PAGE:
The movie that ended up at the top of my list for 2015, narrowly edging out Spike Lee's Chi-raq, is the #26 pick for Muriels voters this year. It's Lenny Abrahamson and Emma Donoghue's adaptation of Donoghue's best-seller Room, starring Oscar-winner Brie Larson, Jacob Tremblay and Joan Allen. It was my pleasure to put down some words in praise of this wonderful movie for Muriel this year. Here's a smidgen of what I had to say:
"Room might be considerably less than it is were it not for the sheer, unaffected natural believability as mother and son, which is colored by exasperation and frustration as well as love, that radiates between Larson and Tremblay. The history of American movies is littered with plasticized, see-through portrayals of parent/child relationships, usually lathered with treacle or snark and absent a moment’s resonance with reality. On the other hand, Abrahamson’s movie is far more suited to a looser, more European-style sensibility—Abrahamson is Irish, and the movie was filmed in Toronto. It is no chore for an audience to almost immediately accept that these two are biological kin-- the body language and sense of intimacy with which Ma and Jack interact belie a mother and son who have spent five years in company and confinement, to say nothing of the even more intimate experience of having shared space within the same body. Ma and Jack’s is not a relationship concerned with a lot of chummy banter, and Abrahamson would seem constitutionally incapable of shooting a cute montage meant to sell qualities of familial bonding his actors have failed to suggest themselves."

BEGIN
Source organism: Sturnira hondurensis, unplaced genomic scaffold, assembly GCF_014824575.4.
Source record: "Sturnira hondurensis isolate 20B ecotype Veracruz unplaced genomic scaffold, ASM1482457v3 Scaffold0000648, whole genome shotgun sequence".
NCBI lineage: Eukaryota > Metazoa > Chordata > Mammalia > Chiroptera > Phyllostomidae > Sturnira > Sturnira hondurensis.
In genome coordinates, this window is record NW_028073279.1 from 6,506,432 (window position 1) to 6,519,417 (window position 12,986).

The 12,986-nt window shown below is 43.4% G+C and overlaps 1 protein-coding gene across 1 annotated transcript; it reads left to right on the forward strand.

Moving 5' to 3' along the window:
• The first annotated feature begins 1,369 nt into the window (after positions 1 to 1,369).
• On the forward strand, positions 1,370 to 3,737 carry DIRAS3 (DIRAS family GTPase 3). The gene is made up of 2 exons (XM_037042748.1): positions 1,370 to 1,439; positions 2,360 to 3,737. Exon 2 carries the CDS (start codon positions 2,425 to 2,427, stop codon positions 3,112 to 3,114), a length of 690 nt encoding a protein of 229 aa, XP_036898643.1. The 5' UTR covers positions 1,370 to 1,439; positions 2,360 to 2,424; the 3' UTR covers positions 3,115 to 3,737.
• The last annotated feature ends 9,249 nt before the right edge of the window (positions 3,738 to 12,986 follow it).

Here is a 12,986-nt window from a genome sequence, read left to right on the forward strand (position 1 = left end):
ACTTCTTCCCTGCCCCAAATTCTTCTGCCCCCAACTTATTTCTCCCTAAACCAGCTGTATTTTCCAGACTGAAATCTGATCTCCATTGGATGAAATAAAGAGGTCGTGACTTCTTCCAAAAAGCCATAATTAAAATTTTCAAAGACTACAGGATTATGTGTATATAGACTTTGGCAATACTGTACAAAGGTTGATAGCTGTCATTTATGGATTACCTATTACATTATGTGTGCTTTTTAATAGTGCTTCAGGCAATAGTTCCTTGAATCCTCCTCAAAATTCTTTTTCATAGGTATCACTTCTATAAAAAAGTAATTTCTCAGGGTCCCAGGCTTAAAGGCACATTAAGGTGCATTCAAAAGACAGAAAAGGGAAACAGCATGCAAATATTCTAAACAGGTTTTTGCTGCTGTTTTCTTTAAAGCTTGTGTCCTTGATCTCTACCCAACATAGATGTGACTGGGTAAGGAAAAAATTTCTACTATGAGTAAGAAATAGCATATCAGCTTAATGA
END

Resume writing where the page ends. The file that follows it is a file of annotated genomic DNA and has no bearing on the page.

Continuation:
You can read the entirety of my essay on Room at the official Muriels Web site, Our Science is Too Tight.